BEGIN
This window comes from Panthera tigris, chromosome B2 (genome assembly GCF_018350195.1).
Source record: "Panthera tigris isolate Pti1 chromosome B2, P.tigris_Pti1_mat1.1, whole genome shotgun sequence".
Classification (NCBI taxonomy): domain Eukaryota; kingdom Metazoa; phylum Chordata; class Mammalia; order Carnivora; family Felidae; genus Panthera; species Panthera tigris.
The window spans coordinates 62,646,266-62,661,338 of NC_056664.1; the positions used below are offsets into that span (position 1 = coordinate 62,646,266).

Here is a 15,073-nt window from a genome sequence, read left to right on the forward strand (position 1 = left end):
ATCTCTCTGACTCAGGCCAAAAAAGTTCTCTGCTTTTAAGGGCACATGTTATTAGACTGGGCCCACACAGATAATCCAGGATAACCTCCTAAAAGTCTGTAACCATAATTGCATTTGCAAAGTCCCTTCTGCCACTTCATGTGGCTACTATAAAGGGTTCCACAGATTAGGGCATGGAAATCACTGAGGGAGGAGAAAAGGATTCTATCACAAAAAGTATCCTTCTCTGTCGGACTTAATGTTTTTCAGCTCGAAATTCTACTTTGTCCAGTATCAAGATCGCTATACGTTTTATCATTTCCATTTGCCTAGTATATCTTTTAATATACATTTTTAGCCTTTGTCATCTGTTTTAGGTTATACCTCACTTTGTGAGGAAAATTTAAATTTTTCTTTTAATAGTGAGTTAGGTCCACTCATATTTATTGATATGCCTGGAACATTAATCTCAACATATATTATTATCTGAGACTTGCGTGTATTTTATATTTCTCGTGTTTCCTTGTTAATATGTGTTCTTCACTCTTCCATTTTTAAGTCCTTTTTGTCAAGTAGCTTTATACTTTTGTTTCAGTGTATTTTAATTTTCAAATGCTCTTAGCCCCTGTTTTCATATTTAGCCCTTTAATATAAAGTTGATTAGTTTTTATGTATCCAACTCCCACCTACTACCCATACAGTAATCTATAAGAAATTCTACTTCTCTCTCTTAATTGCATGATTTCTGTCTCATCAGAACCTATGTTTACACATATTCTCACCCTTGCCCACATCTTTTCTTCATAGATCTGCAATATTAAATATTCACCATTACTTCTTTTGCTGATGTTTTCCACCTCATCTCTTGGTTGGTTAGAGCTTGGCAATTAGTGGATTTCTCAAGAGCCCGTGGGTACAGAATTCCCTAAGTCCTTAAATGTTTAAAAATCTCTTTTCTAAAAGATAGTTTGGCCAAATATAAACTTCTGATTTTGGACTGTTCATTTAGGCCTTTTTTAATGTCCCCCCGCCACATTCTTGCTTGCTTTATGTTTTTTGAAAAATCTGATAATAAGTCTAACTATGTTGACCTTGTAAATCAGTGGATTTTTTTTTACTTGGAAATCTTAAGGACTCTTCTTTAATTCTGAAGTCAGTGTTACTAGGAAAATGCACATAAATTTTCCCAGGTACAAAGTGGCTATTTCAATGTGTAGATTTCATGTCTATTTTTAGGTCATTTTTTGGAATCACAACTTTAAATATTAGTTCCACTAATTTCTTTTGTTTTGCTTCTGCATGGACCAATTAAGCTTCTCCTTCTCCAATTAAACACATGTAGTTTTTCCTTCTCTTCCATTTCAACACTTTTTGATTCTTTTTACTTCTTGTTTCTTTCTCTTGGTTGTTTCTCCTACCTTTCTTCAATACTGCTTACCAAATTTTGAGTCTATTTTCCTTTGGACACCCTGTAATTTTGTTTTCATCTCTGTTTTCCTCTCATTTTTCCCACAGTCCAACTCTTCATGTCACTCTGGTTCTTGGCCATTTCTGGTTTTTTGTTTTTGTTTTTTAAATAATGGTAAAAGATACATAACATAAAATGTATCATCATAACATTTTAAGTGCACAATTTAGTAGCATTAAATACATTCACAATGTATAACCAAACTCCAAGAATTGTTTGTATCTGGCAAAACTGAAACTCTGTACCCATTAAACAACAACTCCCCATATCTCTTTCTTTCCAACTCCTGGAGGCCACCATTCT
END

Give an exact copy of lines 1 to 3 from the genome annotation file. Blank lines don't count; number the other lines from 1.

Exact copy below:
This window comes from Panthera tigris, chromosome B2 (genome assembly GCF_018350195.1).
Source record: "Panthera tigris isolate Pti1 chromosome B2, P.tigris_Pti1_mat1.1, whole genome shotgun sequence".
Classification (NCBI taxonomy): domain Eukaryota; kingdom Metazoa; phylum Chordata; class Mammalia; order Carnivora; family Felidae; genus Panthera; species Panthera tigris.